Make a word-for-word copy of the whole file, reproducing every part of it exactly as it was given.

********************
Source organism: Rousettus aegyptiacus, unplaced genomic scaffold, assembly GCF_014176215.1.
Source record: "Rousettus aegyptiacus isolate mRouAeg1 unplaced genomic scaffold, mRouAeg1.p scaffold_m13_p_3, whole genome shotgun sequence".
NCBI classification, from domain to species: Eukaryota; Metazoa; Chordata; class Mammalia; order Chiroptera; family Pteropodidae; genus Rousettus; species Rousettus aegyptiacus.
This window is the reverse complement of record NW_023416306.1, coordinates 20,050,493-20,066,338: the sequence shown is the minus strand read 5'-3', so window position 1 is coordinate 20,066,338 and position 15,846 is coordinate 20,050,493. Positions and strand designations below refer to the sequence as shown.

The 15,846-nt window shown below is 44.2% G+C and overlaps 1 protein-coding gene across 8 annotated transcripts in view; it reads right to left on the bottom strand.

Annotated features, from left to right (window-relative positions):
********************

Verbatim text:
Source organism: Rousettus aegyptiacus, unplaced genomic scaffold, assembly GCF_014176215.1.
Source record: "Rousettus aegyptiacus isolate mRouAeg1 unplaced genomic scaffold, mRouAeg1.p scaffold_m13_p_3, whole genome shotgun sequence".
NCBI classification, from domain to species: Eukaryota; Metazoa; Chordata; class Mammalia; order Chiroptera; family Pteropodidae; genus Rousettus; species Rousettus aegyptiacus.
This window is the reverse complement of record NW_023416306.1, coordinates 20,050,493-20,066,338: the sequence shown is the minus strand read 5'-3', so window position 1 is coordinate 20,066,338 and position 15,846 is coordinate 20,050,493. Positions and strand designations below refer to the sequence as shown.

The 15,846-nt window shown below is 44.2% G+C and overlaps 1 protein-coding gene across 8 annotated transcripts in view; it reads right to left on the bottom strand.

Annotated features, from left to right (window-relative positions):